Scripture says that Zacchaeus was short in stature, and so to see Jesus he had to climb that tree. The fact that Zacchaeus put himself in position to see Jesus made the story possible. Only then does Jesus call to him and invite himself over for dinner. Only then does a conversation ensue during which Zacchaeus repents and seeks to make restitution.

Woody Allen is credited with saying, “80% of success is just showing up.” I think that is true for Zacchaeus and probably us too. So the question about our faith is, are we putting ourselves in a position to encounter Jesus?

What does it mean for you to be in a position to be close to Jesus? When was the last time you went out of your way to see Jesus?

LIVE it:

Here are three ways to put yourself in a position to see Jesus:

  1. Get out of bed – when your alarm goes off, get out of bed and make the sign of the cross. That simple 4 second prayer will put you in a position to start your day with God.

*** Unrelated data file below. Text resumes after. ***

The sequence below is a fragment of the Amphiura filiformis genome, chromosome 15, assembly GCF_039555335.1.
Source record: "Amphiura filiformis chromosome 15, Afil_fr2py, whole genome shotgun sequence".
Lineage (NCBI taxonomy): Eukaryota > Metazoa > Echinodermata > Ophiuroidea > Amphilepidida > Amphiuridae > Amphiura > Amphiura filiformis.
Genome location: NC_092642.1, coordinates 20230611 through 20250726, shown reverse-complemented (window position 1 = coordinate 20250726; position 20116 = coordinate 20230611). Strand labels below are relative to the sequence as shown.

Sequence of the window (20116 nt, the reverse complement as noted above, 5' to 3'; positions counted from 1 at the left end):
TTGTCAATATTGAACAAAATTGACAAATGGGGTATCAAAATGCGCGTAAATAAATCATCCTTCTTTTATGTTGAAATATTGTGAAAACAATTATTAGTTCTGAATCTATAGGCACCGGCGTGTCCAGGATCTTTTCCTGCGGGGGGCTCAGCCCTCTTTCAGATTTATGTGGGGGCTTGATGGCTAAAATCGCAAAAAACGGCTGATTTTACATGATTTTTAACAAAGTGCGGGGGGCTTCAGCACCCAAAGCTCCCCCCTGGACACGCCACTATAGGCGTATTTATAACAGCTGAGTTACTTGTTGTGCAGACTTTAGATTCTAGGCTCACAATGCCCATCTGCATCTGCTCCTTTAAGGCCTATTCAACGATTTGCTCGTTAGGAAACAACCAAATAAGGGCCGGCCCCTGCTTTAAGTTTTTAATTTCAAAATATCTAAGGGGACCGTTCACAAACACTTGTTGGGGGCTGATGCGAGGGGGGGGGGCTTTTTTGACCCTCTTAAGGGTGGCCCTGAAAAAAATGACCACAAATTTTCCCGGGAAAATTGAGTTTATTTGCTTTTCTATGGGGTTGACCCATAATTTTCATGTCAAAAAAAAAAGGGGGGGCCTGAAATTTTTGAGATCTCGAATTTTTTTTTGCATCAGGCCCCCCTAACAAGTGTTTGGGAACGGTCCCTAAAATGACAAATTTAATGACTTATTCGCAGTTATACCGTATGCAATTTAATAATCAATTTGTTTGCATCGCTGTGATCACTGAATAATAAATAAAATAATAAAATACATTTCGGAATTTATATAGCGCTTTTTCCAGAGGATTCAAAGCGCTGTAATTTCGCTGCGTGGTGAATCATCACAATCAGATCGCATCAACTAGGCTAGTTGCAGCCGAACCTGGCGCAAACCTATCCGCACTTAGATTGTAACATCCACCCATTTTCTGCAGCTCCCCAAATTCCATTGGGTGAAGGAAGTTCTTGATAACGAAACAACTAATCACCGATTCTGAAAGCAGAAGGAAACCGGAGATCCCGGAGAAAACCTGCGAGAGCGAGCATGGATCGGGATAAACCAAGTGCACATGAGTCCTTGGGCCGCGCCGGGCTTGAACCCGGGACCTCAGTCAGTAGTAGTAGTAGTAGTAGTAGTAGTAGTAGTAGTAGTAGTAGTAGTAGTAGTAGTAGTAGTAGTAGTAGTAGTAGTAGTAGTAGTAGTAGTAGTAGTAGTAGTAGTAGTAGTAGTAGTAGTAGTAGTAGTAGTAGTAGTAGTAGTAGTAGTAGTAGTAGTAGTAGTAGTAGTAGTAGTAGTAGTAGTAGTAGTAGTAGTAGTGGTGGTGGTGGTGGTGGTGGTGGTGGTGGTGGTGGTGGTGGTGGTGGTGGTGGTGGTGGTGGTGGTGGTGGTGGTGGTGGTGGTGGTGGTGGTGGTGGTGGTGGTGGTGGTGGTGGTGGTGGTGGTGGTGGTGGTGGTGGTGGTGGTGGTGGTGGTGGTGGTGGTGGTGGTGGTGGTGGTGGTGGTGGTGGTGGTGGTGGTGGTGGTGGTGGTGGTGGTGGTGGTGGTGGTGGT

2. Kneel when you pray – okay, this one is going to be awkward the first time you try it. When I was a kid I used to kneel every night to say my prayers. Why did I stop? Try this again.
  3. Go to Mass – If you don’t go every week, try going every Sunday for a month. If you go every Sunday, try adding a weekday Mass. When you are at HNOJ for Mass, you are in a position to encounter Christ.

No talent.

Oct. 16 Sunday Readings

I’m a cruddy golfer. I don’t play very often, but when I do, I get as many swings as I camping-finistere-golfpossibly can out of 18 holes. If I quit my job and moved to Florida and played golf every single day, I bet I would get better. But no matter how many times I practiced or played, I probably wouldn’t ever be good enough play professionally. The same holds true for baseball, tennis, bowling, poetry, guitar playing, or wood carving (I don’t think I’d have to move to Florida for most of those, thank goodness).

Why? No talent.

Some things we do take practice and persistence, but they also take talent in order to really excel at them. My eldest daughter practices her flute regularly, but she is also blessed with her mother’s natural musical talent.